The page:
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GM removes start/stop from full-size trucks and SUVs with V8 engines

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GM is removing start/stop technology from a number of its popular full-size SUVs due to the ongoing chip shortage. This follows the removal of cylinder deactivation technology from some of its trucks, which was also due to the chip shortage. GM Authority first reported the news, but we’ve just confirmed everything with a GM spokesperson. 


The following 2021 model year vehicles will be affected: Chevy Tahoe, Chevy Suburban, GMC Yukon, Cadillac Escalade, Chevrolet Silverado 1500 and GMC Sierra 1500. Only versions of those vehicles built with the 5.3-liter V8 or 6.2-liter V8 and mated to the 10-speed automatic will have the tech removed from them. Only vehicles manufactured on or after June 7 will be affected.


“By taking this measure, it will enable us to continue production of our high-demand full-size SUV and pickups as the industry continues to rebound and strengthen,” GM said in a statement.


Those who ultimately buy one of these vehicles without start/stop technology will receive a $50 discount off MSRP for their troubles. Losing this fuel-saving tech could be a big negative for some, but we know many folks turn it off anyway. Not having to press the button to deactivate start/stop every time could actually be a positive if you’re part of the camp who does that already.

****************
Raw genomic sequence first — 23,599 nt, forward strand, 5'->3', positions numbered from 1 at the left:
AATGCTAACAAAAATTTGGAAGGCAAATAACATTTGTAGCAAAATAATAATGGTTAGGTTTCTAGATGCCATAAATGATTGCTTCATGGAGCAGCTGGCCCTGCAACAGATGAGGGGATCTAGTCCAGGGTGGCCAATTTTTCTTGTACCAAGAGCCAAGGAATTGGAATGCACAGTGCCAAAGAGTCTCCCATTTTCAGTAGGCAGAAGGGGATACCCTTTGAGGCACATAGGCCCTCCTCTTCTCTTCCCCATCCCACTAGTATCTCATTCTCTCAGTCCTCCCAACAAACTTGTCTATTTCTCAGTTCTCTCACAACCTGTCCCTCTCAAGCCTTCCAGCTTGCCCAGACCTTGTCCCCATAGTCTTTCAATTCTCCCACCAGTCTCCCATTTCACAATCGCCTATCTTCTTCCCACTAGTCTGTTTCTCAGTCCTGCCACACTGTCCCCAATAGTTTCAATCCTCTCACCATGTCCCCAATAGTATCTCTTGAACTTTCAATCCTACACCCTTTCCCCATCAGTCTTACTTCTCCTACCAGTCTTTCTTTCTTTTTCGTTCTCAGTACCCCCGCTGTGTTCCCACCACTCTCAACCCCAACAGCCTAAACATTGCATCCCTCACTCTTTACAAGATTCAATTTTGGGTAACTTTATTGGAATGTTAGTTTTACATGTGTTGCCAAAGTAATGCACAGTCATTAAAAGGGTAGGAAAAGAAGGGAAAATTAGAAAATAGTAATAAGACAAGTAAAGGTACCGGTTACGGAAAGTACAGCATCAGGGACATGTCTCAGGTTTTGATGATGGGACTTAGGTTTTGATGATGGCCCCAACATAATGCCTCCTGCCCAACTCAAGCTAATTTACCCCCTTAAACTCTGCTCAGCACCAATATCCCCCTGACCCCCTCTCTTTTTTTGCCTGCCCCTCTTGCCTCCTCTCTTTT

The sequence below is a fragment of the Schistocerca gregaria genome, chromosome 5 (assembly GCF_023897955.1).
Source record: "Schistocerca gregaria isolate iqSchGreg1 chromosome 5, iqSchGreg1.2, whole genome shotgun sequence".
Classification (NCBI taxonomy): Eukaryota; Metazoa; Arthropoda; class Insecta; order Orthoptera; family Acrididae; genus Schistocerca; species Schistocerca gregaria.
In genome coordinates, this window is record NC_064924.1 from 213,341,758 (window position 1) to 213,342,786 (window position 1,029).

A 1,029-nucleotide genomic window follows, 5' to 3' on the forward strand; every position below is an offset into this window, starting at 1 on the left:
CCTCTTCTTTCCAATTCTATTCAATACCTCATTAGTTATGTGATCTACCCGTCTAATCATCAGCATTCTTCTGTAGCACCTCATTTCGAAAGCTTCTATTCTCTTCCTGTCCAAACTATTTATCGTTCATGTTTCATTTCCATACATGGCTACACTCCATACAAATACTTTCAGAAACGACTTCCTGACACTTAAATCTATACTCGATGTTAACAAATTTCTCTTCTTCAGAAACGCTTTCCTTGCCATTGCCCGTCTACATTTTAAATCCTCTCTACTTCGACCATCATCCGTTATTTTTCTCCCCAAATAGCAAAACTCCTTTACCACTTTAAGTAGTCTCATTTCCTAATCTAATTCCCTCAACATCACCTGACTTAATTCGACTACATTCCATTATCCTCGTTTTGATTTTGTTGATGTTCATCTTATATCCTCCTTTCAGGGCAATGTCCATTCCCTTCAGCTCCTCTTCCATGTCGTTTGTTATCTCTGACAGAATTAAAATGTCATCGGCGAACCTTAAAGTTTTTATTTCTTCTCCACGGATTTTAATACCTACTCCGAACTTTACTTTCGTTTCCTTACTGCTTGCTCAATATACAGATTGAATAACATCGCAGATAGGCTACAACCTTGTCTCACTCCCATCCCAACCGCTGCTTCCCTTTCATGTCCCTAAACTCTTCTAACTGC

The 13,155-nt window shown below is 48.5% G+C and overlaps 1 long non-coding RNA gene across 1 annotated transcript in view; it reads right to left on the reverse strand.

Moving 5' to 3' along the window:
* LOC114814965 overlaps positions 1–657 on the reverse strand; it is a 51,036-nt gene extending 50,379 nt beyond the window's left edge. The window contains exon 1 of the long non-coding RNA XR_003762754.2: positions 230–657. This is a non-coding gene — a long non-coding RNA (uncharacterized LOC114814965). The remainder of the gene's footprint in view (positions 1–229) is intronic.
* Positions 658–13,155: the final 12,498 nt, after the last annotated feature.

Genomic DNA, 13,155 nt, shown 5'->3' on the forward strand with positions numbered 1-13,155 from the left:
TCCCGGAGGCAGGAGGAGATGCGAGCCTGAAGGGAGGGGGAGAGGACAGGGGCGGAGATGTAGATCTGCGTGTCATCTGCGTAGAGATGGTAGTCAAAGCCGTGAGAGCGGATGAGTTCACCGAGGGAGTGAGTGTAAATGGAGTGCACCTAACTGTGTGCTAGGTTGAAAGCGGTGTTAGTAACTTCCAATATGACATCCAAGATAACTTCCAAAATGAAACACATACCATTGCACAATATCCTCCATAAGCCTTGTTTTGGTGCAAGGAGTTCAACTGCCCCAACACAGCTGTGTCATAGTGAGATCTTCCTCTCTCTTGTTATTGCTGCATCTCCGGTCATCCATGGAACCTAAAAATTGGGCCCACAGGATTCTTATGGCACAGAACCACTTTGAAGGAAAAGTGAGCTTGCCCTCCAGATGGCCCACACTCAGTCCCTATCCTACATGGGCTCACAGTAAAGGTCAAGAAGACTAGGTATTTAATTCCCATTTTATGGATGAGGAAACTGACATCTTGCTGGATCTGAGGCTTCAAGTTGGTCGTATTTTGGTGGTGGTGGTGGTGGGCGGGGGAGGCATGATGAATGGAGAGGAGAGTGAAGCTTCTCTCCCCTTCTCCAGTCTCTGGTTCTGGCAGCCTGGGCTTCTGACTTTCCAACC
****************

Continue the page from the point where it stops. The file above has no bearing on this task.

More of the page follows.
On the downside, GM says “most of the affected vehicles will experience a minor reduction in fuel economy.” We don’t have revised window stickers in hand to know how each model will be affected, but any 1 mpg reduction will be rather impactful for vehicles rated as low as these trucks already are. Any reduction will be seen in the city mpg rating, so take the kind of driving you’re going to be doing into account before purchasing. When it comes to greenhouse gas compliance rules, GM says it doesn’t foresee this impacting the company’s average fleet score. It also intends to begin adding start/stop back to these models as soon as possible, but there will be no retrofit effort made to fit the tech to vehicles already built without it.


“Our supply chain organization continues to make strides working with our supply base to mitigate the near-term impacts of the semiconductor situation,” GM’s statement reads. “GM continues to leverage every available semiconductor to build and ship our most popular and in-demand products, including our highly profitable full-size trucks and SUVs for our customers. However, the semiconductor situation continues to remain fluid globally.”


No timetable was provided for when the start/stop technology will be added back into these models. GM declined to provide estimates on how many of these trucks will ultimately be produced without start/stop, too.


Related video:


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